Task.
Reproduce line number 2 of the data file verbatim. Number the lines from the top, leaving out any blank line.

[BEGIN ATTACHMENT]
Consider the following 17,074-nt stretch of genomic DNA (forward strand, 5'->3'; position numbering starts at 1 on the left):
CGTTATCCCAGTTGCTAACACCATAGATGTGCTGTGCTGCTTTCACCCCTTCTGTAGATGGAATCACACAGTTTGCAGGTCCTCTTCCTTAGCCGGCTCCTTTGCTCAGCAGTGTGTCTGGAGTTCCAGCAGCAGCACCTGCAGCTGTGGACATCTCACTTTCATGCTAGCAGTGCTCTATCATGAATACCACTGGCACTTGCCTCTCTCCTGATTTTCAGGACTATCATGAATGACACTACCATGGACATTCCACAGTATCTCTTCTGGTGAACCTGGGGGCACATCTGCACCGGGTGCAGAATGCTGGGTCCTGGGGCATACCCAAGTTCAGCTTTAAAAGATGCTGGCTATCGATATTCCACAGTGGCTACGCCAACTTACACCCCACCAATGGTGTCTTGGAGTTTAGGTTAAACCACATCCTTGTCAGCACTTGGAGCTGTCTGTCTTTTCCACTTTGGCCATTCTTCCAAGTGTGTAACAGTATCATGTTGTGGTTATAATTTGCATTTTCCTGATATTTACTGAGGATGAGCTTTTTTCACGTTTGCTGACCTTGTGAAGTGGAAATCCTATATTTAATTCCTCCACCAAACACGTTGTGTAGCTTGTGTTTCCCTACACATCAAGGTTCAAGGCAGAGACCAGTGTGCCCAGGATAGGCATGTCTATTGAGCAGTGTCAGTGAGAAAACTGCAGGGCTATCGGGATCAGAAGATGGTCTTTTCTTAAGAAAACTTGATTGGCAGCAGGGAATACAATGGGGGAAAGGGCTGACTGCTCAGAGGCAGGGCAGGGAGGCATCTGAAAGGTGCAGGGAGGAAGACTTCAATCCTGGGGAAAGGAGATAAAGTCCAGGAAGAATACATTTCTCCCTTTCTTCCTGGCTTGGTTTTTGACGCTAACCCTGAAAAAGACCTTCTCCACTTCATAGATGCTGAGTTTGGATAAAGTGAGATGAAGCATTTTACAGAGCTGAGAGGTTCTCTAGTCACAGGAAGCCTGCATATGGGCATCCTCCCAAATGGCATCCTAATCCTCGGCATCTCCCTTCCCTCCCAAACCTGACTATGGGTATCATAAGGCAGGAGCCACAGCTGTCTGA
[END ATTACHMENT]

CGTTATCCCAGTTGCTAACACCATAGATGTGCTGTGCTGCTTTCACCCCTTCTGTAGATGGAATCACACAGTTTGCAGGTCCTCTTCCTTAGCCGGCTCCTTTGCTCAGCAGTGTGTCTGGAGTTCCAGCAGCAGCACCTGCAGCTGTGGACATCTCACTTTCATGCTAGCAGTGCTCTATCATGAATACCACTGGCACTTGCCTCTCTCCTGATTTTCAGGACTATCATGAATGACACTACCATGGACATTCCACAGTATCTCTTCTGGTGAACCTGGGGGCACATCTGCACCGGGTGCAGAATGCTGGGTCCTGGGGCATACCCAAGTTCAGCTTTAAAAGATGCTGGCTATCGATATTCCACAGTGGCTACGCCAACTTACACCCCACCAATGGTGTCTTGGAGTTTAGGTTAAACCACATCCTTGTCAGCACTTGGAGCTGTCTGTCTTTTCCACTTTGGCCATTCTTCCAAGTGTGTAACAGTATCATGTTGTGGTTATAATTTGCATTTTCCTGATATTTACTGAGGATGAGCTTTTTTCACGTTTGCTGACCTTGTGAAGTGGAAATCCTATATTTAATTCCTCCACCAAACACGTTGTGTAGCTTGTGTTTCCCTACACATCAAGGTTCAAGGCAGAGACCAGTGTGCCCAGGATAGGCATGTCTATTGAGCAGTGTCAGTGAGAAAACTGCAGGGCTATCGGGATCAGAAGATGGTCTTTTCTTAAGAAAACTTGATTGGCAGCAGGGAATACAATGGGGGAAAGGGCTGACTGCTCAGAGGCAGGGCAGGGAGGCATCTGAAAGGTGCAGGGAGGAAGACTTCAATCCTGGGGAAAGGAGATAAAGTCCAGGAAGAATACATTTCTCCCTTTCTTCCTGGCTTGGTTTTTGACGCTAACCCTGAAAAAGACCTTCTCCACTTCATAGATGCTGAGTTTGGATAAAGTGAGATGAAGCATTTTACAGAGCTGAGAGGTTCTCTAGTCACAGGAAGCCTGCATATGGGCATCCTCCCAAATGGCATCCTAATCCTCGGCATCTCCCTTCCCTCCCAAACCTGACTATGGGTATCATAAGGCAGGAGCCACAGCTGTCTGA